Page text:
According to the Global Entrepreneurship Monitor Report (Nigeria: 2012), Nigeria leads the world in the proportion of the population who believe they have the skills to run a business; almost 90% of Nigerian adults think they have the ability to become entrepreneurs. While it is one thing to start a business, having a legally registered business is proof that one is ready for business…(pun intended).

In most economies, Registration of businesses is often regulated by government agencies. In Nigeria, the body responsible for this is the Corporate Affairs Commission (CAC), and perform the following functions amongst others: (i) formation, incorporation, management, striking off and winding up of companies, (ii) business names, management and removal of names from the register, and (iii) the formation, incorporation, management and dissolution of incorporated trustees, as stipulated under the Companies and Allied Matters Act 2020.

With a population of over 41.5m MSMEs in Nigeria, the Corporate Affairs Commission (CAC) has revealed that only 3.1 million SMEs are currently registered in the country, which we find quite poor. We have highlighted 7 reasons why you should register or incorporate if you are thinking of starting or formalizing your Nigerian business. 

1. Separate legal entity

Where a business is registered/incorporated as a limited liability company, the law considers your incorporated business to be a separate legal entity. It has the same rights and privileges as a human being, including the ability to possess property, receive credit facility  (it is prohibited for an unregistered business in Nigeria to buy or sell land), do business under its common seal, incur liabilities, and sue or be held personally liable. As a result, you can take reasonable business risks while still protecting your personal assets from financial and legal risks. Your incorporated company is a legal entity on its own right and your liabilities are proportional to the number of shares you own in the company. Your personal assets cannot be seized to pay off your business’s debts, and you cannot be held liable for the debt unless you personally guaranteed the it.

2. Protection of Company Name and Brand

The first step to protecting your business name or brand is by registering the name with the Corporate Affairs Commission and additionally with the Trademarks, Patents and Designs Registry, of the Federal Ministry of Industry, Trade and Investment. Your business name or even a similar name will be protected and cannot be used by anyone else in Nigeria. 

3. Access to Credit & Grants

A registered business is more likely to attract investors than an unregistered business with no official structure. If your company is registered, you can approach a commercial bank or other financial institutions to raise funds as seed capital, sustain your business operations or to expand your operations across the globe. You can also apply for private or government related grants such as the Tony Elumelu Foundation Entrepreneurship Programme to help support your business.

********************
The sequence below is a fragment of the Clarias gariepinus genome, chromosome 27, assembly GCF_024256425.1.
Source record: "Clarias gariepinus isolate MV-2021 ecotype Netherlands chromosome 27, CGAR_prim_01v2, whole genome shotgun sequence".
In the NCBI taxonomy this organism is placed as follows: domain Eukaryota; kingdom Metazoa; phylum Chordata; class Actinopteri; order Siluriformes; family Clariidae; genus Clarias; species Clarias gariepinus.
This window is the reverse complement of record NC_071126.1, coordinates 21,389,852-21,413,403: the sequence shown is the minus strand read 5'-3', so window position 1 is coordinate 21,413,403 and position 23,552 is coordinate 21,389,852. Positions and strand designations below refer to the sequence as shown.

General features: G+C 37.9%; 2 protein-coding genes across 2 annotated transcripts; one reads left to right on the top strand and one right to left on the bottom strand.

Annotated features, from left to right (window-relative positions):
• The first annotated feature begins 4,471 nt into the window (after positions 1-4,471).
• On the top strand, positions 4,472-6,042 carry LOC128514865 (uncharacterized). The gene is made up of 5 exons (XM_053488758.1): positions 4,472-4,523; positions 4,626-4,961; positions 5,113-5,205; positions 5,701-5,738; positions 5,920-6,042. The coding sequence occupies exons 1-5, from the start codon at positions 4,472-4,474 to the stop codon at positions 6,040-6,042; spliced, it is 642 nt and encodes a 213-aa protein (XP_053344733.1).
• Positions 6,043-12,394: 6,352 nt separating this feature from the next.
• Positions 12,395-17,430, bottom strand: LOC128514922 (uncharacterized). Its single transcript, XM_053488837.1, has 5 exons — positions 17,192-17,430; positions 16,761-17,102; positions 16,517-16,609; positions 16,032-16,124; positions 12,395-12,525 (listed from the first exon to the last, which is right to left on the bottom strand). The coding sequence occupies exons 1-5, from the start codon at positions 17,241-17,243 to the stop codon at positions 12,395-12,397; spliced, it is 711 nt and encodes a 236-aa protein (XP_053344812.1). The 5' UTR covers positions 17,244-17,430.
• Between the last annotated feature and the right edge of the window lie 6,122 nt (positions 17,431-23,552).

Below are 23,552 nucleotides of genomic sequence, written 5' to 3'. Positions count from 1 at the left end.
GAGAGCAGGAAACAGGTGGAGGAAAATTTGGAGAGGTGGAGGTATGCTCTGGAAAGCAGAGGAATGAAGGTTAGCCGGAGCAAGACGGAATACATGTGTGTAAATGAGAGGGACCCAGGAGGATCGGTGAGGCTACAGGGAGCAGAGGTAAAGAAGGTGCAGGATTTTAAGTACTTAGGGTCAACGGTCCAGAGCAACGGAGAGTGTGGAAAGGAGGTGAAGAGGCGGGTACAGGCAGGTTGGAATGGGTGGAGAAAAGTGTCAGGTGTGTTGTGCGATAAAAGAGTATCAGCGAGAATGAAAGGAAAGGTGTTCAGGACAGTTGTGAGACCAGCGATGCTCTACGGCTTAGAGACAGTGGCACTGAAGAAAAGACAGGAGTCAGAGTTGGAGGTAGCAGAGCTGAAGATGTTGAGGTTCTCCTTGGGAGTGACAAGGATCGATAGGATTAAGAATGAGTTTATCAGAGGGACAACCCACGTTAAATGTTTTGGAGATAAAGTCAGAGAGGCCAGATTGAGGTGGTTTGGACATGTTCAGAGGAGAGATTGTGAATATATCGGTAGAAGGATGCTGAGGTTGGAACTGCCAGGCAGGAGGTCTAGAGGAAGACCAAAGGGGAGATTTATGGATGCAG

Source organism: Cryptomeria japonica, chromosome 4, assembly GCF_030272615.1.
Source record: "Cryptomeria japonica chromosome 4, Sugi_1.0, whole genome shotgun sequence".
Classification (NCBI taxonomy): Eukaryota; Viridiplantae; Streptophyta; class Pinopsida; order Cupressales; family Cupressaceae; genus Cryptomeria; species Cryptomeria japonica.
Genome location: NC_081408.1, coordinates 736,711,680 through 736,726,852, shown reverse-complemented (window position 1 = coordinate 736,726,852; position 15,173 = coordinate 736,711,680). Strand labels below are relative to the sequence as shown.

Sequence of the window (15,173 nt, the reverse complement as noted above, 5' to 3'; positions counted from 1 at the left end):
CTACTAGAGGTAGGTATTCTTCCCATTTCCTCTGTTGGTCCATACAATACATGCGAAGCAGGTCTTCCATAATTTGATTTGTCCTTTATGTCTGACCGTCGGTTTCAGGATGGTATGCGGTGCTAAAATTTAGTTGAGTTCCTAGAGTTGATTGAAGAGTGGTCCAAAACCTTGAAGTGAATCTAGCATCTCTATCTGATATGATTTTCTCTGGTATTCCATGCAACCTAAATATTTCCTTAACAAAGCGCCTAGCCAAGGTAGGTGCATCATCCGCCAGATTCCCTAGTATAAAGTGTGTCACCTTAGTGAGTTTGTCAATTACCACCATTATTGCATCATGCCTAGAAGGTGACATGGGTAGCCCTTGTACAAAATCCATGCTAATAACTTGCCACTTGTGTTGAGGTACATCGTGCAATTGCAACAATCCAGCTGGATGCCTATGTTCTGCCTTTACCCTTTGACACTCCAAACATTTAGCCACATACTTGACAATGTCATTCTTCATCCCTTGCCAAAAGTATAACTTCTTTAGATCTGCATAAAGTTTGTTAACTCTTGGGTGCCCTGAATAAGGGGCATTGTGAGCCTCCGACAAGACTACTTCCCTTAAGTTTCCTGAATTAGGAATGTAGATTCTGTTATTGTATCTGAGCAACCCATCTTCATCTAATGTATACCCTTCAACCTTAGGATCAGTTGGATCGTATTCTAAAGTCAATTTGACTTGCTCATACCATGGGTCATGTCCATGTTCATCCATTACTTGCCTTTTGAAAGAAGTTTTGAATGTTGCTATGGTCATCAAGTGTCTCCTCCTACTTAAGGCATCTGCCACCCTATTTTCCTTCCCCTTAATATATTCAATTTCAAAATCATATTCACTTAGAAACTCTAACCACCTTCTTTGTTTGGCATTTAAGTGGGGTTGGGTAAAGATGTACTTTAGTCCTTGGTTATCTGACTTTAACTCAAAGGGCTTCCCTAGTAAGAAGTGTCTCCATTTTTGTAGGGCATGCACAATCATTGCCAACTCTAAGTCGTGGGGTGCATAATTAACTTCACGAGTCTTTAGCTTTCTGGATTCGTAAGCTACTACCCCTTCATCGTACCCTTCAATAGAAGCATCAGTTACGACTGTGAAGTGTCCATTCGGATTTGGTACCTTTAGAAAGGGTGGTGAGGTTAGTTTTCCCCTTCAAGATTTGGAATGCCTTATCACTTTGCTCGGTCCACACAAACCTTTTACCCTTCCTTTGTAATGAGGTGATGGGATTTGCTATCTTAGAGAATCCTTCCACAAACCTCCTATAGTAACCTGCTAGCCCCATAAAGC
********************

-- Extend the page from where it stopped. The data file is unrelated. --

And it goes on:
4. Reputation and Prestige

Business reputation and prestige is a critical part of business branding and perception. Formalizing your company can improve its reputation and indicate that it has a long-term commitment and responsible management. It instills trust by third parties such as buyers, clients, and contractors as many companies will only hire or work with registered businesses rather than individuals. You may also find that some government MDAs and companies will only do business with incorporated entities if you are a contractor/supplier. Incorporating a company can also open up new horizons and opportunities that would otherwise be unavailable.

5. Perpetual Succession

An incorporated business has its own legal personality, allowing it to continue perpetually. Contracts are made with the “company,” not with you or the other directors, shareholders, or employees. This indicates that the corporation has an unlimited life span; it will continue to exist even if the owners or directors die or leave the company, or if the company’s ownership changes. A company’s existence will come to an end only if it is formally wound up by a court order. This, among other things, helps your company to outlive you and even generations.

6. Corporate Bank account for your company

Operating a business bank account is advantageous since it allows you to separate personal and business activities. To open a corporate bank account in Nigeria, you must show proof that your company is registered with the Corporate Affairs Commission. Furthermore, giving your customers a corporate bank name rather than your own name for payment is more professional and reliable.

7.  You can Hire Employees Legally

With a registered company, you will be able to legally hire employees which will also build the confidence of potential employees in your company.  Job recruiting firms and other online platforms make it easy to hire and recruit quality and skilled personnel. You will also be able to officially request for members of the National Youth Service Corps to work at your company.

Are you ready to incorporate your business? Get Started with CorporateBestie

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